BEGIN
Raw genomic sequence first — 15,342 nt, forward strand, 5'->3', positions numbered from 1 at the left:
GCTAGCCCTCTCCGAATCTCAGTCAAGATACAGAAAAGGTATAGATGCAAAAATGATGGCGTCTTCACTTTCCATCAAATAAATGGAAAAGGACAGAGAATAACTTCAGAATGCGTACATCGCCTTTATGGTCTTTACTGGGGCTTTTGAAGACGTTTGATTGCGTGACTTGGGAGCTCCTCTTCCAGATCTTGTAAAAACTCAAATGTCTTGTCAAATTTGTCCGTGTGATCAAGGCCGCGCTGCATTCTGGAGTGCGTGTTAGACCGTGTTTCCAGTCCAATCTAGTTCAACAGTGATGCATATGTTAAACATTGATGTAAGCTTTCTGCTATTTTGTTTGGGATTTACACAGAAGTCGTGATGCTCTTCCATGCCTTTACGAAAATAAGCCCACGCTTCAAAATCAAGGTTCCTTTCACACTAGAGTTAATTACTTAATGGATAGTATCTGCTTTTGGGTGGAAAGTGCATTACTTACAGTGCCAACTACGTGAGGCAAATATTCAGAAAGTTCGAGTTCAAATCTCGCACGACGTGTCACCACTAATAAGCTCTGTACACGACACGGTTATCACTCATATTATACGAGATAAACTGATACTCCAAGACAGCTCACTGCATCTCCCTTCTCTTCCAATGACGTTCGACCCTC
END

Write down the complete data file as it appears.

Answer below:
Raw genomic sequence first — 15,342 nt, forward strand, 5'->3', positions numbered from 1 at the left:
GCTAGCCCTCTCCGAATCTCAGTCAAGATACAGAAAAGGTATAGATGCAAAAATGATGGCGTCTTCACTTTCCATCAAATAAATGGAAAAGGACAGAGAATAACTTCAGAATGCGTACATCGCCTTTATGGTCTTTACTGGGGCTTTTGAAGACGTTTGATTGCGTGACTTGGGAGCTCCTCTTCCAGATCTTGTAAAAACTCAAATGTCTTGTCAAATTTGTCCGTGTGATCAAGGCCGCGCTGCATTCTGGAGTGCGTGTTAGACCGTGTTTCCAGTCCAATCTAGTTCAACAGTGATGCATATGTTAAACATTGATGTAAGCTTTCTGCTATTTTGTTTGGGATTTACACAGAAGTCGTGATGCTCTTCCATGCCTTTACGAAAATAAGCCCACGCTTCAAAATCAAGGTTCCTTTCACACTAGAGTTAATTACTTAATGGATAGTATCTGCTTTTGGGTGGAAAGTGCATTACTTACAGTGCCAACTACGTGAGGCAAATATTCAGAAAGTTCGAGTTCAAATCTCGCACGACGTGTCACCACTAATAAGCTCTGTACACGACACGGTTATCACTCATATTATACGAGATAAACTGATACTCCAAGACAGCTCACTGCATCTCCCTTCTCTTCCAATGACGTTCGACCCTC